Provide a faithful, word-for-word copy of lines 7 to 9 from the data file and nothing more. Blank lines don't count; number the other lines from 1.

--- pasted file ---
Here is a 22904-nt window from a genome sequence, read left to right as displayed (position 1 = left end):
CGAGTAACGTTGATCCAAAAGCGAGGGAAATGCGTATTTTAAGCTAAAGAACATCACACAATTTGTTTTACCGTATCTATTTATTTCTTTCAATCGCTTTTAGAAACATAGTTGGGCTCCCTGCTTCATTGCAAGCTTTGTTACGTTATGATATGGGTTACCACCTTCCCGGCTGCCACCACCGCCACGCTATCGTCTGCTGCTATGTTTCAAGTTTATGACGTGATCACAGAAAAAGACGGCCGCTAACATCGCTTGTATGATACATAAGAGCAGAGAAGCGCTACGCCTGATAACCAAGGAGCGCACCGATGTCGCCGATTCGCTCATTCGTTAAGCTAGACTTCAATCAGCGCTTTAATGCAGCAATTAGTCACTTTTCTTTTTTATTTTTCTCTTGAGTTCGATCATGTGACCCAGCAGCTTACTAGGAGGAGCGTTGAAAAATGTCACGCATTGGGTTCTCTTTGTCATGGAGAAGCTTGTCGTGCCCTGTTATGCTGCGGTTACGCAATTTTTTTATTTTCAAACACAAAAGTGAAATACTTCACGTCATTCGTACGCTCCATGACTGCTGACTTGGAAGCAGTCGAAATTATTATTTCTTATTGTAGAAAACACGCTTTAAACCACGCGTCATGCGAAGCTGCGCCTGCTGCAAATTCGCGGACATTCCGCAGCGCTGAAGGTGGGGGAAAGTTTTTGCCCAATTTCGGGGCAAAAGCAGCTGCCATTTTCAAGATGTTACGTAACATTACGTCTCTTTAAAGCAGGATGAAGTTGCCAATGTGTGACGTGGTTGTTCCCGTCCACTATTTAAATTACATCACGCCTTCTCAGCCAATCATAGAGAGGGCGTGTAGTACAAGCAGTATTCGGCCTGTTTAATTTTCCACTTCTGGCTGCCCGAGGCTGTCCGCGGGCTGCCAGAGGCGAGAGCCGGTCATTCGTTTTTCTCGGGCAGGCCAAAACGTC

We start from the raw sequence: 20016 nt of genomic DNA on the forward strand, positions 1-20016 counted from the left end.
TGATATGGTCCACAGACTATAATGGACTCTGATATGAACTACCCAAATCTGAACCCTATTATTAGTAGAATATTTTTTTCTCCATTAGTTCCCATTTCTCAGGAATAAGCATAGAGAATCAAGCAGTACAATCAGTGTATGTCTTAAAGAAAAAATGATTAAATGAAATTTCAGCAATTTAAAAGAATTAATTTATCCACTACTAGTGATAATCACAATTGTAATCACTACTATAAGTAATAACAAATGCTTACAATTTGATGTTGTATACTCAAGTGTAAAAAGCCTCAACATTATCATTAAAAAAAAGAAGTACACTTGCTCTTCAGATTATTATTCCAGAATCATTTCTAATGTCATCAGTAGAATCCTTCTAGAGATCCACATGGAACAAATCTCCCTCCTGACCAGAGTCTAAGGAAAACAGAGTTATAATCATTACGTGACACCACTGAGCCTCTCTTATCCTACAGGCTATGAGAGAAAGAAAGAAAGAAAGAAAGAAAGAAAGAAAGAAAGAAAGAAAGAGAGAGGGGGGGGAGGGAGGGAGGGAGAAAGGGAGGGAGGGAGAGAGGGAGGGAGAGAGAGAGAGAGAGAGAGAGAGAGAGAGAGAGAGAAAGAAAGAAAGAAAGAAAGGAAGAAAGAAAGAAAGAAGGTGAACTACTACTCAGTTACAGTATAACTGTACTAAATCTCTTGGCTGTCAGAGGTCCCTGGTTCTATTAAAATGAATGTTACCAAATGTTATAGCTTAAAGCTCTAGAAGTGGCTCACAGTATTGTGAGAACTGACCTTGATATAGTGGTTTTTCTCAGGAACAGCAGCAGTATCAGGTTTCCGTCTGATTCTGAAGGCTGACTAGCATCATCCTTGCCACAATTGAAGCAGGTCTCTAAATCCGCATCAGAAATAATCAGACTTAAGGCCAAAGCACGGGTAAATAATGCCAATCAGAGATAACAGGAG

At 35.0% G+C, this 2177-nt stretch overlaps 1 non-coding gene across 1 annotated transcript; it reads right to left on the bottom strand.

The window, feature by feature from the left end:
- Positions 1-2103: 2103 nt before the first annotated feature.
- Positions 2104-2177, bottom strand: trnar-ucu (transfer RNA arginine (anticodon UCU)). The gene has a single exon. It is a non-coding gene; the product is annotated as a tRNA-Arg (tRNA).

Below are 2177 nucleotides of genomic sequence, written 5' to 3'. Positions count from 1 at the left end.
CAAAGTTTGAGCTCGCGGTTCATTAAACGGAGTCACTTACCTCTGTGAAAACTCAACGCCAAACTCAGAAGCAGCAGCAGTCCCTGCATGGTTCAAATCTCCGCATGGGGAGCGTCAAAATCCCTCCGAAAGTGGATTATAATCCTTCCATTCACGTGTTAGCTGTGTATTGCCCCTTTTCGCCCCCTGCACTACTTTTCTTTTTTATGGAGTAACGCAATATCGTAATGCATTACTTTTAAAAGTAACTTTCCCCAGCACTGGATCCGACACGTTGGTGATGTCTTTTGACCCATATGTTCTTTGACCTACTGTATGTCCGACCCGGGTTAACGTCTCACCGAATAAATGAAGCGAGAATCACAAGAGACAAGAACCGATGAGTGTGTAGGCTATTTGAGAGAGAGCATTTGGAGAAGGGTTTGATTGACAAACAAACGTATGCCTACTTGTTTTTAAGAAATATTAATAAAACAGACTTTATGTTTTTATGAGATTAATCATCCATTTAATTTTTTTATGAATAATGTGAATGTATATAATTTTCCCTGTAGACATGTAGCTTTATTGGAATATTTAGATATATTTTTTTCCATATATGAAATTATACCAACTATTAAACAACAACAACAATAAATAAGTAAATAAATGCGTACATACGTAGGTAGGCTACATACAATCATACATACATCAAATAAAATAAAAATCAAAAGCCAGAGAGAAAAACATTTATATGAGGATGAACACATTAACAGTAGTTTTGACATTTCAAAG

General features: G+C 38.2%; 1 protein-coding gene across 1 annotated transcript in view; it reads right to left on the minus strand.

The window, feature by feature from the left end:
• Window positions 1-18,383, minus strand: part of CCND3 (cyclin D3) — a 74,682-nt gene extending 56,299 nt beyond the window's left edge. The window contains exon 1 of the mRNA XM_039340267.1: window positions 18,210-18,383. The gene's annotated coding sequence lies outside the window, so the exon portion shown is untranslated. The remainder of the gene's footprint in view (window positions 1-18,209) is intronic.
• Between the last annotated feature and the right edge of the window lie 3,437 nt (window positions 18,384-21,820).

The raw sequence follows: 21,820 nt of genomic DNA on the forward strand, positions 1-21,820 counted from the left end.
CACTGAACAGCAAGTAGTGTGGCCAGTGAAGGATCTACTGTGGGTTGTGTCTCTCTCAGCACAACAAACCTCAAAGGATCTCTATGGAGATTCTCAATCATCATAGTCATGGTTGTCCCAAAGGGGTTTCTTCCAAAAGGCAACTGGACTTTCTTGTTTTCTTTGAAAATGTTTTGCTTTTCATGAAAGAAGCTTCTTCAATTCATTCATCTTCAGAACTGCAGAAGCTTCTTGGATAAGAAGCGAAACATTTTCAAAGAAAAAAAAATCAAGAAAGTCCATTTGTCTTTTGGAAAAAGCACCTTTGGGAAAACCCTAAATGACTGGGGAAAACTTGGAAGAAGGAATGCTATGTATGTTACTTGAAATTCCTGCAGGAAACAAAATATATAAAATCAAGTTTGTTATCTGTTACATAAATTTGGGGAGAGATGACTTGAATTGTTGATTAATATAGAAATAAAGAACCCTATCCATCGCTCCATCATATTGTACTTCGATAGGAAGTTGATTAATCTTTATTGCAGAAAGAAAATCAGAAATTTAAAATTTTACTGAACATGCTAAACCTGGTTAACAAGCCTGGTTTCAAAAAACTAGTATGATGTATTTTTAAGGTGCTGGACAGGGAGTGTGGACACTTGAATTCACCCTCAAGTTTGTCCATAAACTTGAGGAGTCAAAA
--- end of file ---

- Positions 1-2103: 2103 nt before the first annotated feature.
- Positions 2104-2177, bottom strand: trnar-ucu (transfer RNA arginine (anticodon UCU)). The gene has a single exon. It is a non-coding gene; the product is annotated as a tRNA-Arg (tRNA).

Below are 2177 nucleotides of genomic sequence, written 5' to 3'. Positions count from 1 at the left end.